Niche marketing Producers can add value to beef
Casper – Niche marketing in the beef industry has resulted in premium prices in all the different cuts of beef. While entering a niche market can add value to production, there is also more risk involved for producers.
University of Wyoming Extension Educator Bridger Feuz, a marketing specialist, said, “Producers have to do their homework and identify their target market, also identifying demand and need before producing a product.”
Feuz presented during the Progressive Rancher Forum held on Dec. 2 at the 2013 Wyoming Stock Growers Association Winter Roundup.
Generally, cattle producers sell their cattle for about the same price, and it is very hard to differentiate one producer’s cattle from another’s.
With niche marketing there is definitely more risk involved, but there may also be the benefit of not having to deal with the constant pressure to cut costs all the time.
On the other hand, niche marketing may also require additional technical labor, as well as some innovative technology to add the value to an operation.
“When thinking about differentiating a product, think about observable characteristics like sight, smell, touch and taste,” said Feuz.
The reason some niche markets succeed and others do not is due to producer’s ability to identify a certain segment in a market that is being underserved or is not being fulfilled to the consumer’s needs and wants of that product.
Feuz also said, “Ranchers shouldn’t develop a brand they don’t believe in. Find people that share the same values.”
Strategies producers can utilize to help promote their product in a niche market include product specificity, process specificity and finding customers that are willing to pay a higher price if necessary.
Examples of some programs are Certified Angus Beef, source and age verified, advertising humane treatment of animals, safe handling and non-implanted beef.
“Studies show that consumers are willing to pay a premium for identified characteristics, such as food safety, specific areas of origin like product of the U.S., natural and organic,” said Feuz.
Advertising is also essential to launching and promoting a new product.
If producers are marketing a product that presently has little demand, it is more essential that more advertising is done at the producer’s cost. Promoting a product to a smaller niche requires more advertising on the producer’s efforts. Ads help inform the public, and promotions inform and educate the public about the niche product.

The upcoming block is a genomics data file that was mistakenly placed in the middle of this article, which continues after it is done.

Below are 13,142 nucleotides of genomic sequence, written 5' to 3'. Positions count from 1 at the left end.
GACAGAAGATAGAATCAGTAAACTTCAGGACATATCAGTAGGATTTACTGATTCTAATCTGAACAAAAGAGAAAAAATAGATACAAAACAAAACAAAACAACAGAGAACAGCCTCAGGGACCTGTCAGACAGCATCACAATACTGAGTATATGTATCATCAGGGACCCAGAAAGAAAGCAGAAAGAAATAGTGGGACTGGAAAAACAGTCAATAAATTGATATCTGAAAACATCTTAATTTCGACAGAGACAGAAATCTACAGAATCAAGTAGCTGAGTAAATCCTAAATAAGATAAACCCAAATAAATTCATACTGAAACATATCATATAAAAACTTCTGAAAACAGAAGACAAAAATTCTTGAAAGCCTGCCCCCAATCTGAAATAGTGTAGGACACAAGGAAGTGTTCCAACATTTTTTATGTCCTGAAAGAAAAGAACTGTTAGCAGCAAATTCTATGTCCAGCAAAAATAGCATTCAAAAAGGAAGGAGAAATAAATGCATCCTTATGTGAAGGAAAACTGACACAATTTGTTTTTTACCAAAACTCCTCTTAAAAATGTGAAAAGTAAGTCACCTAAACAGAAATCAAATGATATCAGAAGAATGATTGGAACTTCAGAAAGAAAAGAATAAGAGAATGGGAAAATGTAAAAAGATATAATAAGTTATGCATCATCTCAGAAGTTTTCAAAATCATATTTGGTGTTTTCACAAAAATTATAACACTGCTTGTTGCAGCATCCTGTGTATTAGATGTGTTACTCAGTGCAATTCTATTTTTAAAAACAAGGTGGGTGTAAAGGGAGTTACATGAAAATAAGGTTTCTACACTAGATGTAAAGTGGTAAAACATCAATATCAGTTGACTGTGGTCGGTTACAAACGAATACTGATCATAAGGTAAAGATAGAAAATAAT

“Figure out where the target market shops. Is it farmers’ markets, mail orders, internet, restaurant, road side stands, farms or retail?” said Feuz.
Calculating a price for a niche market product is very important, and the area that the product is in determines a lot. Feuz stated that premium pricing has the best success, especially when the meat is sold at farmers’ markets.
The use of a website displaying beef products can be a useful tool because buyers can see the product, and the website can provide materials describing the product. Be careful about designing a website, for it may be challenging, and designers must be able to create the page correctly for it to work.
Another increasing trend in niche markets is for producers to take part in agro-tourism.
Ranchers have opened up their operations for educational purposes to teach school children about ranching.
Ranchers have also begun selling shares of their herd to the public. This works great for people who want to own a cow but live in the city. The shareholders are able to drive out to the ranch and spend some time with their cow, and the producer can still have a productive cow for their herd.
“This can definitely be a challenge for producers. Agro-tourism can add a lot of value to operation, but they are going to have to like people,” said Feuz.
Some other already established niche markets in the cattle industry are raising specific breeds of cattle, such as Piedmontese or Lowline cattle, raising rodeo-bucking bulls, or creating a breed of cattle and marketing that.
An example of a producer making the use of niche marketing to their advantage is the Lasater Ranch.
The Lasaters utilized niche marketing by creating their own breed of Beefmaster cattle. These cattle are a composition of Brahman, Hereford and Shorthorn cattle. The ranch then promotes their herd as being naturally raised and markets their green approach to the public.
The Lasaters received their first big break in the meat market when they marketed their beef to a Whole Foods store in Colorado Springs. Initially they started by selling one whole carcass per week, and now they are selling two carcasses weekly. This method was a great way for the ranch to sell all the cuts of meat from the carcass.
Madeline Robinson is the assistant editor of the Wyoming Livestock Roundup and can be reached at firstname.lastname@example.org.